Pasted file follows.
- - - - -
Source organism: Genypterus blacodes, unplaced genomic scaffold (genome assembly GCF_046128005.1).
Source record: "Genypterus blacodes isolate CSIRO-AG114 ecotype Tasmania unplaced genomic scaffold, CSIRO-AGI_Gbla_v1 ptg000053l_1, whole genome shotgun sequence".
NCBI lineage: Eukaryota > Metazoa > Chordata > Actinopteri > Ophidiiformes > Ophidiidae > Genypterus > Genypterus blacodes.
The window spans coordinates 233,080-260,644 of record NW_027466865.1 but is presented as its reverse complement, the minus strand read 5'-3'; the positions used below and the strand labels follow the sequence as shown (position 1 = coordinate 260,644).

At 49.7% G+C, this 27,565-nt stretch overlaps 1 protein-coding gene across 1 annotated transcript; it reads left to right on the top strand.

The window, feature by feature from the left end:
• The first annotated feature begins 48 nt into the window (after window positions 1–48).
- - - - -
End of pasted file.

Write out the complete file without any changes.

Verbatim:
Source organism: Genypterus blacodes, unplaced genomic scaffold (genome assembly GCF_046128005.1).
Source record: "Genypterus blacodes isolate CSIRO-AG114 ecotype Tasmania unplaced genomic scaffold, CSIRO-AGI_Gbla_v1 ptg000053l_1, whole genome shotgun sequence".
NCBI lineage: Eukaryota > Metazoa > Chordata > Actinopteri > Ophidiiformes > Ophidiidae > Genypterus > Genypterus blacodes.
The window spans coordinates 233,080-260,644 of record NW_027466865.1 but is presented as its reverse complement, the minus strand read 5'-3'; the positions used below and the strand labels follow the sequence as shown (position 1 = coordinate 260,644).

At 49.7% G+C, this 27,565-nt stretch overlaps 1 protein-coding gene across 1 annotated transcript; it reads left to right on the top strand.

The window, feature by feature from the left end:
• The first annotated feature begins 48 nt into the window (after window positions 1–48).